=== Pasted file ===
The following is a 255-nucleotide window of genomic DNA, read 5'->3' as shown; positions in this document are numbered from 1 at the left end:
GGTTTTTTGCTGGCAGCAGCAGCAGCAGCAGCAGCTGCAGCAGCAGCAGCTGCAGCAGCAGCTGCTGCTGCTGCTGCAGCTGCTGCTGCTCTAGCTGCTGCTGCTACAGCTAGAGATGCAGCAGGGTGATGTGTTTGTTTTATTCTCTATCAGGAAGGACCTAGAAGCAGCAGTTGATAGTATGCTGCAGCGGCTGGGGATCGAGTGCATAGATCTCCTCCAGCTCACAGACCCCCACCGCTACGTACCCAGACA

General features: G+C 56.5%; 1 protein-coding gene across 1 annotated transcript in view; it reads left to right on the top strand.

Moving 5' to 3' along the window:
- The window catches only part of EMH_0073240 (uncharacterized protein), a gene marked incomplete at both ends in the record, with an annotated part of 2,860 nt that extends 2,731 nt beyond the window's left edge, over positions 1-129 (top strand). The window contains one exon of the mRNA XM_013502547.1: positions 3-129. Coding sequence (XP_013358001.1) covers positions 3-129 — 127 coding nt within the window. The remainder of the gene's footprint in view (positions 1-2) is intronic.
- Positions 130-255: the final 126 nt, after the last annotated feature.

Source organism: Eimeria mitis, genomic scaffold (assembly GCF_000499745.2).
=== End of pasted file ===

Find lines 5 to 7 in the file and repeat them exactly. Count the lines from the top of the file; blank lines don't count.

- The window catches only part of EMH_0073240 (uncharacterized protein), a gene marked incomplete at both ends in the record, with an annotated part of 2,860 nt that extends 2,731 nt beyond the window's left edge, over positions 1-129 (top strand). The window contains one exon of the mRNA XM_013502547.1: positions 3-129. Coding sequence (XP_013358001.1) covers positions 3-129 — 127 coding nt within the window. The remainder of the gene's footprint in view (positions 1-2) is intronic.
- Positions 130-255: the final 126 nt, after the last annotated feature.

Source organism: Eimeria mitis, genomic scaffold (assembly GCF_000499745.2).